Stamford, Connecticut is a ghost town, with virtually everything closed after 9:30pm and only a few furtive-looking people roaming the streets. Identical green signs on restaurant windows advise that they are open for takeout. However, the convenience stores and big chains (McDonald’s, Subway) are the only establishments that aren’t closed and locked at this time of night. My favorite restaurants are all shuttered, two of them possibly forever. Quiet, dark and nearly deserted, the city center feels post-apocalyptic.
Thus, with 401 laboratory-confirmed coronavirus “cases” (is that the right term for infections, which may not manifest symptoms?), a city of 130,000 people has been effectively shut down. How long will this last? It’s not clear.
The public may be under the impression that there a consensus among the experts about the wisdom of this approach. There is not. In Germany, a distinguished medical research scientist had some pointed questions for Angela Merkel a few days after the Chancellor announced a nationwide “contact ban,” and I am posting the full text of this important document here:
Open Letter from Professor Sucharit Bhakdi to German Chancellor Dr. Angela Merkel
An Open Letter from Dr. Sucharit Bhakdi, Professor Emeritus of Medical Microbiology at the Johannes Gutenberg University Mainz, to the German Chancellor Dr. Angela Merkel. Professor Bhakdi calls for an urgent reassessment of the response to Covid-19 and asks the Chancellor five crucial questions. The letter is dated March 26. This is an inofficial translation; see the original letter in German as a PDF.
As Emeritus of the Johannes-Gutenberg-University in Mainz and longtime director of the Institute for Medical Microbiology, I feel obliged to critically question the far-reaching restrictions on public life that we are currently taking on ourselves in order to reduce the spread of the COVID-19 virus.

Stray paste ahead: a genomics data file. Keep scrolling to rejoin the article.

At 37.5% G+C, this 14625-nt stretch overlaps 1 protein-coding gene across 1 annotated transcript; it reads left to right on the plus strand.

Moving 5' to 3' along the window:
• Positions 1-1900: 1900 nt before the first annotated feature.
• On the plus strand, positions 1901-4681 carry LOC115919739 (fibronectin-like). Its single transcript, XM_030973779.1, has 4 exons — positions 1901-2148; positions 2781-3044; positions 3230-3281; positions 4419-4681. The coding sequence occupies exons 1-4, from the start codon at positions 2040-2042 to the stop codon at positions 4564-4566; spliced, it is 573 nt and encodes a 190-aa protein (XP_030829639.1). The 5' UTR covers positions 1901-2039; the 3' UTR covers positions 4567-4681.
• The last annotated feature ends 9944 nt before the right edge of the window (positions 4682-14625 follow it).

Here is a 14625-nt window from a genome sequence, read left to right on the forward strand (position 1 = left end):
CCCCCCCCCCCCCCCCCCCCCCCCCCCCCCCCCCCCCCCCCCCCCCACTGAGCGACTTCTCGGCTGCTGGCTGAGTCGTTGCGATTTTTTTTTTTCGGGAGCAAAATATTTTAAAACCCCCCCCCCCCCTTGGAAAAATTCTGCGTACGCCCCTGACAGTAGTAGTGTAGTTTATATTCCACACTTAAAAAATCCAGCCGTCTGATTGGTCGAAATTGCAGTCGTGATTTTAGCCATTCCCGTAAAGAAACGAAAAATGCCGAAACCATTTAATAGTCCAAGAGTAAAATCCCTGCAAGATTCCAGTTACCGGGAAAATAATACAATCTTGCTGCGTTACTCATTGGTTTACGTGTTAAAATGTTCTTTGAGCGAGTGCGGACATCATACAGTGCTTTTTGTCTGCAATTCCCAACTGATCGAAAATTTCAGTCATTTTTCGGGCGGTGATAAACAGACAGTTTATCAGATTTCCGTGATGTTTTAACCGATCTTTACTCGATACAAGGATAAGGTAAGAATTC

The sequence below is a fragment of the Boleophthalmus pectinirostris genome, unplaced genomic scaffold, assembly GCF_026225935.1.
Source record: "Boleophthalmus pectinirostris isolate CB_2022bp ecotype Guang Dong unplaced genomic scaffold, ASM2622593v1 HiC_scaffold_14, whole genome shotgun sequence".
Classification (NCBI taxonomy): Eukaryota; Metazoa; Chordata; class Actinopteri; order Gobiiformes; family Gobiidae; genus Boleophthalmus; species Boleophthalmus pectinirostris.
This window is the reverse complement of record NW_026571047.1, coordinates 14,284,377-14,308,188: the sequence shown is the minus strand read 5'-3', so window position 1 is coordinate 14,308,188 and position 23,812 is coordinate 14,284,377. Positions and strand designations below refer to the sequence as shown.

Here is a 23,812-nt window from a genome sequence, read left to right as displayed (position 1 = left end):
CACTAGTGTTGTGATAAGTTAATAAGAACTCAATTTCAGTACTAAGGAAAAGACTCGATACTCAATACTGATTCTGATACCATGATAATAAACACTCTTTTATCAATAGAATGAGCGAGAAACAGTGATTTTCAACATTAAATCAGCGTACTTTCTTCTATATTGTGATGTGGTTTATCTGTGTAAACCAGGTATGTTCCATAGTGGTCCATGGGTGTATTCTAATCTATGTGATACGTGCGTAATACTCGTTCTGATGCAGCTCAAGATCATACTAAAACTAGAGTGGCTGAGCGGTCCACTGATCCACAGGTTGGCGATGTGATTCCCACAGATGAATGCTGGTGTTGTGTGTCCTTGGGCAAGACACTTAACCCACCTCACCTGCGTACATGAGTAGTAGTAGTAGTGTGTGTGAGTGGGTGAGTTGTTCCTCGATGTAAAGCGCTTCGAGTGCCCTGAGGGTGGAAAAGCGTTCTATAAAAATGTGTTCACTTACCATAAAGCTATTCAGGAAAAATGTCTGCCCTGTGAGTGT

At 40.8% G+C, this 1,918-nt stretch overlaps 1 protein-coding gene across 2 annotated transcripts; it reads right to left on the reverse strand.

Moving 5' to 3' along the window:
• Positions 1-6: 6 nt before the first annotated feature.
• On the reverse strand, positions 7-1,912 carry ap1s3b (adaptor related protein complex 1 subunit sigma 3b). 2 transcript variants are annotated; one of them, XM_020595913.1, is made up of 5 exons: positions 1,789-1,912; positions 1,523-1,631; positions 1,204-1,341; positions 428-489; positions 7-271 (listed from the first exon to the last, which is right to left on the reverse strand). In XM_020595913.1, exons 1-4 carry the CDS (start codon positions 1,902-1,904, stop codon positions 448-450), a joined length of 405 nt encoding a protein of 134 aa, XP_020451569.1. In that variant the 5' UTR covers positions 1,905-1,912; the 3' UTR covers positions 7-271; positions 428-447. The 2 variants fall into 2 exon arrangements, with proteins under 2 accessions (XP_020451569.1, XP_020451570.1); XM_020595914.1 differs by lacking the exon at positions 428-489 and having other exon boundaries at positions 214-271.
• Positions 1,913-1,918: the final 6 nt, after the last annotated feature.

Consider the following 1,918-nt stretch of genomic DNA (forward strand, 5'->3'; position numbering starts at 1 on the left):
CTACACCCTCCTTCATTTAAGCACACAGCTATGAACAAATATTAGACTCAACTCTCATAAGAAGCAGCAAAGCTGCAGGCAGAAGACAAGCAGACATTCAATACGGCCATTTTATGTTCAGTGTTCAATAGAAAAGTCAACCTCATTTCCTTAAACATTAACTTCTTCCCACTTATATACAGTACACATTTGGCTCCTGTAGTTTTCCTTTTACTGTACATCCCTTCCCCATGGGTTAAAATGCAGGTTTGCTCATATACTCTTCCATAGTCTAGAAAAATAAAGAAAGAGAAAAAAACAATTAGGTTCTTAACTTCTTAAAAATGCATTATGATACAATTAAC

It is expressly not my intention to play down the dangers of the virus or to spread a political message. However, I feel it is my duty to make a scientific contribution to putting the current data and facts into perspective – and, in addition, to ask questions that are in danger of being lost in the heated debate.
The reason for my concern lies above all in the truly unforeseeable socio-economic consequences of the drastic containment measures which are currently being applied in large parts of Europe and which are also already being practiced on a large scale in Germany.
My wish is to discuss critically – and with the necessary foresight – the advantages and disadvantages of restricting public life and the resulting long-term effects.
To this end, I am confronted with five questions which have not been answered sufficiently so far, but which are indispensable for a balanced analysis.
I would like to ask you to comment quickly and, at the same time, appeal to the Federal Government to develop strategies that effectively protect risk groups without restricting public life across the board and sow the seeds for an even more intensive polarization of society than is already taking place.